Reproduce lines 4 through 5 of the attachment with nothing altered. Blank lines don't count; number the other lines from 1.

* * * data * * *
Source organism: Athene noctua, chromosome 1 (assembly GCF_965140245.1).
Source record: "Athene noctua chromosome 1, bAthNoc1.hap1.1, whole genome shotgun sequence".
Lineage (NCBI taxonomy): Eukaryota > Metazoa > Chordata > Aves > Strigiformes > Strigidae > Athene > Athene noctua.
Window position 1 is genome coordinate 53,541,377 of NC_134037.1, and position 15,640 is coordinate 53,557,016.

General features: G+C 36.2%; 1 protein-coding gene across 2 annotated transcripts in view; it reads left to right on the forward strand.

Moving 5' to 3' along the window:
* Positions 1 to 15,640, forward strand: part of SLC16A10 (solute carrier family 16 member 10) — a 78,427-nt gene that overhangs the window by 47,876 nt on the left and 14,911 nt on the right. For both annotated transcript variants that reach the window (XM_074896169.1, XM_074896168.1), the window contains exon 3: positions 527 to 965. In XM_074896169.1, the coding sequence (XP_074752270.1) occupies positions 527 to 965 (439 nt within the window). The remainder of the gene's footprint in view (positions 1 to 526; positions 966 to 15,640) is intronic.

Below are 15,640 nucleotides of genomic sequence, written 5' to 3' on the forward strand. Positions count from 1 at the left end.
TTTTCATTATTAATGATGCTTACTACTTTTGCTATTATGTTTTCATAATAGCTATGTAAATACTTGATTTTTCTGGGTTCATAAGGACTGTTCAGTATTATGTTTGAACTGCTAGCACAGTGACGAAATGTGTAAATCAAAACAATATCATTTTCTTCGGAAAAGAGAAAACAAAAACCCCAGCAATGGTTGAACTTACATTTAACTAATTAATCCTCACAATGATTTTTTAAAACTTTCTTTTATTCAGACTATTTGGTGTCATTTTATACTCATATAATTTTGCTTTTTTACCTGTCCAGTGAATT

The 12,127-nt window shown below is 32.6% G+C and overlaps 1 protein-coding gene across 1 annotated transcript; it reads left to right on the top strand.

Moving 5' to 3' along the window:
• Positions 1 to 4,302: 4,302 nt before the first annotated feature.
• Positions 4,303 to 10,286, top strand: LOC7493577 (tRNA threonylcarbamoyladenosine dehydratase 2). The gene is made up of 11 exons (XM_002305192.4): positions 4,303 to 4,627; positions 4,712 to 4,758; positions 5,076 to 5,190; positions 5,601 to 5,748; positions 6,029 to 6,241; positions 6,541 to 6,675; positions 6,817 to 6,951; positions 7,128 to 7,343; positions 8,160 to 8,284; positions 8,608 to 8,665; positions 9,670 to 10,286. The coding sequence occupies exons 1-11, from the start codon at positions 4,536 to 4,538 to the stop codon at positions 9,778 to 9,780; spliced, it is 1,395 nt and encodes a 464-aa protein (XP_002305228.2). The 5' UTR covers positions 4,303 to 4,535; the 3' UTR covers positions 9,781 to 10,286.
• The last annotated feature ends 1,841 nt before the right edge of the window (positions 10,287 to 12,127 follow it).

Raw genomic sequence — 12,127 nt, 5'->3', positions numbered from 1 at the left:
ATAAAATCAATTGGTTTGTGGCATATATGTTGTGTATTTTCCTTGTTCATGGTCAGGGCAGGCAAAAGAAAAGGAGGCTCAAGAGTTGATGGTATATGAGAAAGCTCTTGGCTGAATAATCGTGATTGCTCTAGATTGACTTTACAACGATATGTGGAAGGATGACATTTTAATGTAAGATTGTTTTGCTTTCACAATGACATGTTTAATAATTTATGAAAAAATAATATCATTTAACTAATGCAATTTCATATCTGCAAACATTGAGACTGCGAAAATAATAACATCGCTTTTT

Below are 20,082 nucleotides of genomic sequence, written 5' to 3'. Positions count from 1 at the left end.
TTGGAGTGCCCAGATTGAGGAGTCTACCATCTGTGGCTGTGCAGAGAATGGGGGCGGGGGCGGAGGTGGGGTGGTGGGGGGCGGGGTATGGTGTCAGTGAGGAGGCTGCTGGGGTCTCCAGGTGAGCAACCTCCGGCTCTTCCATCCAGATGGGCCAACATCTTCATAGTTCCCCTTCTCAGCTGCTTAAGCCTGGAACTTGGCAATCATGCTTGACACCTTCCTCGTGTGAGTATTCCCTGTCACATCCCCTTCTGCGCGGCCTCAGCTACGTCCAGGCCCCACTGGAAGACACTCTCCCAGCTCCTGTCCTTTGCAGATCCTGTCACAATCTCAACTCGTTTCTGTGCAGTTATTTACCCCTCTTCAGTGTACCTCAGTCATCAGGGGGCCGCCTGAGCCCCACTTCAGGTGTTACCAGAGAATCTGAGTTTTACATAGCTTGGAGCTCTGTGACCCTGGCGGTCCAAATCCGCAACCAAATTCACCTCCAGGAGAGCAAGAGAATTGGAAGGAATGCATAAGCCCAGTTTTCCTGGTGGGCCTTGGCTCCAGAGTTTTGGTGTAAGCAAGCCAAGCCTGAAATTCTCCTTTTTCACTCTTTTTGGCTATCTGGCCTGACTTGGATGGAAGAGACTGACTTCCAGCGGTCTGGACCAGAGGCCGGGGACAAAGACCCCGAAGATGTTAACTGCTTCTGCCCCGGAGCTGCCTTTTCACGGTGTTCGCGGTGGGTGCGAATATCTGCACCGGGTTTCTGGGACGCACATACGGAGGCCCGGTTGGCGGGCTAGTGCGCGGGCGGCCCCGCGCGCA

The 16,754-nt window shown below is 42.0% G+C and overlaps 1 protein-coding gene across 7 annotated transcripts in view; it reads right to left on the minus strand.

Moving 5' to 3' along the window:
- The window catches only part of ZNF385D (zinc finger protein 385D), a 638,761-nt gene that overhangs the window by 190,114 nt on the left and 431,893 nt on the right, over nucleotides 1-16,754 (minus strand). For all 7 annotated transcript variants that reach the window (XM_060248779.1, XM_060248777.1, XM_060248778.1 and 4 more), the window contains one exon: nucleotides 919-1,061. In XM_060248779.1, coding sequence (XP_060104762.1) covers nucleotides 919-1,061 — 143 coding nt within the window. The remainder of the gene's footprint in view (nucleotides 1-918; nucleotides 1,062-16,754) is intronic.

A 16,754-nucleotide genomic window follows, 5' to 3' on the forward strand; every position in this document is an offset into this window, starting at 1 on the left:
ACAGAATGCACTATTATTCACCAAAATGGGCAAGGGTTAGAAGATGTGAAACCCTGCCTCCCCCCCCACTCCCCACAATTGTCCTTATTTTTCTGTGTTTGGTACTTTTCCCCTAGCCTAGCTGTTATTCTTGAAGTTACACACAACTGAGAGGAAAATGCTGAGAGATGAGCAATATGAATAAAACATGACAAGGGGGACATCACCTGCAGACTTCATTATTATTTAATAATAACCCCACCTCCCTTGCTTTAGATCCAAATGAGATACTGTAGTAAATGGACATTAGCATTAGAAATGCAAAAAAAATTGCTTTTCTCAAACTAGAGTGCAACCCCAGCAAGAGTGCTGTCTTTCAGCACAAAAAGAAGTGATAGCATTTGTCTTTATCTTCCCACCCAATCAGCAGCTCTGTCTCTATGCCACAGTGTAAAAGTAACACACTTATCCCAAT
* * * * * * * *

Window position 1 is genome coordinate 53,541,377 of NC_134037.1, and position 15,640 is coordinate 53,557,016.

General features: G+C 36.2%; 1 protein-coding gene across 2 annotated transcripts in view; it reads left to right on the forward strand.